Governors: Protect Youth in Custody from #COVID19
During this unprecedented public health crisis, states and localities all over the United States are closing schools, canceling events, and shifting to supporting children in their homes and communities in an effort to stop the spread of the COVID-19 virus. We are very concerned youth in the justice system are being left behind.
We cannot let the justice system fail our young people in this current crisis. Research by health care experts shows that incarcerated populations are most at risk during a public health crisis. Behind bars, youth are not able to participate in proactive measures to keep themselves safe, such as social distancing, frequently washing hands, or staying in sanitized spaces.
That is why we are urging everyone to join us and our allies across the country in calling on policymakers to protect youth under the supervision of the juvenile justice system.
Please sign this petition below to U.S. Governors:
I am writing to share our concerns about the impact of the coronavirus disease (COVID-19) virus on incarcerated youth.
As states across the country undertake steps to stop the spread of the COVID-19 virus, closing schools, canceling events, and shifting to supporting children in their homes and communities, one group of young people is being left behind: the 43,000 youth in custody in the United States.
Research by health care experts shows that incarcerated populations are most at risk during a public health crisis. COVID-19 spread quickly in enclosed spaces, such as cruise ships and nursing homes, and it will spread just as quickly in detention centers, prisons, and jails. Contagious viruses such as COVID-19 spread much faster in detention centers and prisons as incarcerated youth are in close quarters and sometimes in unsanitary conditions. Behind bars, youth are not able to participate in proactive measures to keep themselves safe, such as social distancing, frequently washing hands, or staying in sanitized spaces. Infection control is a challenge in these situations as incarcerated youth are often in large congregate and communal settings. Even if youth are in individual cells, ventilation is often inadequate. When traveling to and from court, hearings or legal appointments, it is harder to stop the spread of a virus while handcuffed or shackled.
While some jurisdictions have canceled visitation, we believe that this is not a time for youth to be separated from their support systems. This will only exacerbate mental health issues and further isolate youth. Furthermore, youth detention and correctional facilities are unlikely equipped to meet the medical needs of youth if a COVID-19 outbreak occurs inside a juvenile detention or correctional facility. Youth will not have many options to stay away from other youth if they become ill and there are limited infirmary beds. If staff become ill, it will be difficult to provide care and support to youth, and if lockdowns are utilized, that will only intensify virus infection rates.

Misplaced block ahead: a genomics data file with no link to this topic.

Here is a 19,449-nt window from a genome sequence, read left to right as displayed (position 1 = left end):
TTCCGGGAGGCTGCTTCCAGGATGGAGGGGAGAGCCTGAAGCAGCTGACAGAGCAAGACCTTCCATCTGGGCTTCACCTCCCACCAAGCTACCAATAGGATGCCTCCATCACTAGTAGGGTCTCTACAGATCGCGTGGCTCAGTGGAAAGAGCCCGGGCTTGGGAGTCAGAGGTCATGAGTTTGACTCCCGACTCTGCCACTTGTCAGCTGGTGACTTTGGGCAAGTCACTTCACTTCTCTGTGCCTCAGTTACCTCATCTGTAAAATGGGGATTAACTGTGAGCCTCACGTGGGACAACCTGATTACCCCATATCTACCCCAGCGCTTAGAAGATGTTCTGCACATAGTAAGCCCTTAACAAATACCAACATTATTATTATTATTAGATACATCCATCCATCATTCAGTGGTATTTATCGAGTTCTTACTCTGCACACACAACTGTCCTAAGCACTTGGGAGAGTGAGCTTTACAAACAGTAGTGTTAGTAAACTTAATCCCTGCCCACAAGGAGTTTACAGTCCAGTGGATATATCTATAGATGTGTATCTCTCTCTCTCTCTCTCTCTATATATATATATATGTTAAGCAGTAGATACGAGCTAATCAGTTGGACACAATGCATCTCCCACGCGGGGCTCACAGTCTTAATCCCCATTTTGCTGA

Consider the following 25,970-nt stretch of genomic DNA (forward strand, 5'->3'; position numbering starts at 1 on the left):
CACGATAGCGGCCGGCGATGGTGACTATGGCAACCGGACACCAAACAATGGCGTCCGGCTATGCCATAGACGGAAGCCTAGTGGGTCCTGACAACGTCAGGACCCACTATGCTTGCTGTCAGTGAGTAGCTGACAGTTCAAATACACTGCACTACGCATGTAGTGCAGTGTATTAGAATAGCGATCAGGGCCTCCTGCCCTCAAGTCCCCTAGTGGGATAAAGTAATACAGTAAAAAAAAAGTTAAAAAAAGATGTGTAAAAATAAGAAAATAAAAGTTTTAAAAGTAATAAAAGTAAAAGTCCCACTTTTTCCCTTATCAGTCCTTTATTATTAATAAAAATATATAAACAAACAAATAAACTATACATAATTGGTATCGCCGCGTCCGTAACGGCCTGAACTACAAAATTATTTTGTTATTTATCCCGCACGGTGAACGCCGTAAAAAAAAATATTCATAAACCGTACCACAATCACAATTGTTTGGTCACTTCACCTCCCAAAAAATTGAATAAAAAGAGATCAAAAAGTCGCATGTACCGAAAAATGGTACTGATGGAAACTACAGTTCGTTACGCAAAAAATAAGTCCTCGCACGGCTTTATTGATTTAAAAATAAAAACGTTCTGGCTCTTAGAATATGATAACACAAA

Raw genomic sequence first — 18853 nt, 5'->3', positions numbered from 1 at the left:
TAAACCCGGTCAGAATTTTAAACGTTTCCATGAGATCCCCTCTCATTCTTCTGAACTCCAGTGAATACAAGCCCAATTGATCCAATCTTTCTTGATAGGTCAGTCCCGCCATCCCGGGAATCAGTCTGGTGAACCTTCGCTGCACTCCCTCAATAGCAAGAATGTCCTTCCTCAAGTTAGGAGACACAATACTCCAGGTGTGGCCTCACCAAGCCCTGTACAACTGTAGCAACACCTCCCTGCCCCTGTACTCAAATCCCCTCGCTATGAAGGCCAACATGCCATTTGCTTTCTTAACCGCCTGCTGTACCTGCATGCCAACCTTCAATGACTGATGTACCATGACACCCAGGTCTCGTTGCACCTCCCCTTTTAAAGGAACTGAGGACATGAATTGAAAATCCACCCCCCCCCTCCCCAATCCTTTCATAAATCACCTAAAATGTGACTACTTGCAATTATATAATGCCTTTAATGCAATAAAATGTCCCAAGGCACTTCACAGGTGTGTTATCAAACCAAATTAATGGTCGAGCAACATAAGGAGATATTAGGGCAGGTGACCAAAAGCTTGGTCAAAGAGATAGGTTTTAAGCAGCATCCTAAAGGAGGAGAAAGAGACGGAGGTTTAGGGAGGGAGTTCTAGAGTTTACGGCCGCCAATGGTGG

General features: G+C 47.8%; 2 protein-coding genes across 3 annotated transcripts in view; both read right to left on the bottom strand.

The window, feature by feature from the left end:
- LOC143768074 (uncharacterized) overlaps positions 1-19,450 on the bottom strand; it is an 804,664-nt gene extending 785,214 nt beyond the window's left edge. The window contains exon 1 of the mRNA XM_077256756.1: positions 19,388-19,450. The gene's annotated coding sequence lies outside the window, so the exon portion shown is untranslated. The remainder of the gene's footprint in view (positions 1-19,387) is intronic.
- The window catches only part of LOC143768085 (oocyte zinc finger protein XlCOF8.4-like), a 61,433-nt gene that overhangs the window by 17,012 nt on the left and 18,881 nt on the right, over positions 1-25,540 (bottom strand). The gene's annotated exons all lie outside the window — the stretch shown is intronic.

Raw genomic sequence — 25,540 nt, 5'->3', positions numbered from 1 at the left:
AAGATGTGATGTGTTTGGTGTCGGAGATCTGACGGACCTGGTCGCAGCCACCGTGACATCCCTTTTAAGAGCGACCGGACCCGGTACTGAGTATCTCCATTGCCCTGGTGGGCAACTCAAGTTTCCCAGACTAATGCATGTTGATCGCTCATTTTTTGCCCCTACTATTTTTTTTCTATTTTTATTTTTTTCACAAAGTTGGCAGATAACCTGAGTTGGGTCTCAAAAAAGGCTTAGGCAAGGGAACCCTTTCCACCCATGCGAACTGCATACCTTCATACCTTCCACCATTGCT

To prevent the spread of COVID-19, we urge you to publicly share your emergency plan for addressing COVID-19 in the juvenile justice system, including the adoption of the following measures to protect youth under the supervision of the juvenile justice system:
(1) Immediately halting new admissions to juvenile detention and correctional facilities and initiating the removal of youth from juvenile detention and correctional facilities by:
Examining all pre- and post-adjudication release processes and mechanisms and begin employing these as quickly as possible;
Removing youth who have COVID-19 symptoms; chronic illnesses, such as asthma or diabetes; other serious illnesses; or are in need of medical care;
Eliminating any form of detention or incarceration for youth unless a determination is made that a youth is a substantial and safety risk to others.
(2) While youth are awaiting release:
Provide written and verbal communications to youth on COVID-19, access to medical care, and community based supports;
Ensure continued access to education;
Ensure access to legal counsel through confidential visits or teleconferencing;
Ensure access to family contacts and support networks;
Guarantee access to unlimited phone calls.
(3) Create transitional plans for youth released from custody to:
Ensure they have a place to live;
Meet their basic needs;
Receive immediate and adequate medical care;
Ensure immediate access to Medicaid.
(4) For youth on probation:
Eliminate incarceration as an option for technical violations of probation;
Allow youth to travel and access medical care, stay isolated when necessary, and take care of themselves and their loved ones;
Eliminate requirements for in-person meetings with their probation officers;
Place a moratorium on all requirements to attend and pay for court and probation- ordered programs, community service and labor.
(5) Expand community-based programs for youth in the justice system by investing emergency resources so that they are effectively supported in their communities.
(6) Address the economic instability caused by COVID-19 by creating an immediate moratorium on the assessment and collection of all fines and fees in the juvenile legal system for the duration of the public health and economic crisis.